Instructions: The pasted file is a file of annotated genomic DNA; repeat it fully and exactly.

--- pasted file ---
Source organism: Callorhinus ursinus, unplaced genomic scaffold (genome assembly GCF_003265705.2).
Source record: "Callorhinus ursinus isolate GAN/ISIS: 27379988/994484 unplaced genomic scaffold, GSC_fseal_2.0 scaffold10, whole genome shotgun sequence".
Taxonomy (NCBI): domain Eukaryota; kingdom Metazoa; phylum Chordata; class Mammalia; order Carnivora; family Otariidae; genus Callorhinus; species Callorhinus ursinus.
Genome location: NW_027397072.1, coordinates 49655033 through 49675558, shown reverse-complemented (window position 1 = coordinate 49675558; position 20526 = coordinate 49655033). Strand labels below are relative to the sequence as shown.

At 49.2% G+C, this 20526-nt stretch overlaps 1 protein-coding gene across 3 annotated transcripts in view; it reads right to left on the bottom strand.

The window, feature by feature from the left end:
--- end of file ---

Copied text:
Source organism: Callorhinus ursinus, unplaced genomic scaffold (genome assembly GCF_003265705.2).
Source record: "Callorhinus ursinus isolate GAN/ISIS: 27379988/994484 unplaced genomic scaffold, GSC_fseal_2.0 scaffold10, whole genome shotgun sequence".
Taxonomy (NCBI): domain Eukaryota; kingdom Metazoa; phylum Chordata; class Mammalia; order Carnivora; family Otariidae; genus Callorhinus; species Callorhinus ursinus.
Genome location: NW_027397072.1, coordinates 49655033 through 49675558, shown reverse-complemented (window position 1 = coordinate 49675558; position 20526 = coordinate 49655033). Strand labels below are relative to the sequence as shown.

At 49.2% G+C, this 20526-nt stretch overlaps 1 protein-coding gene across 3 annotated transcripts in view; it reads right to left on the bottom strand.

The window, feature by feature from the left end: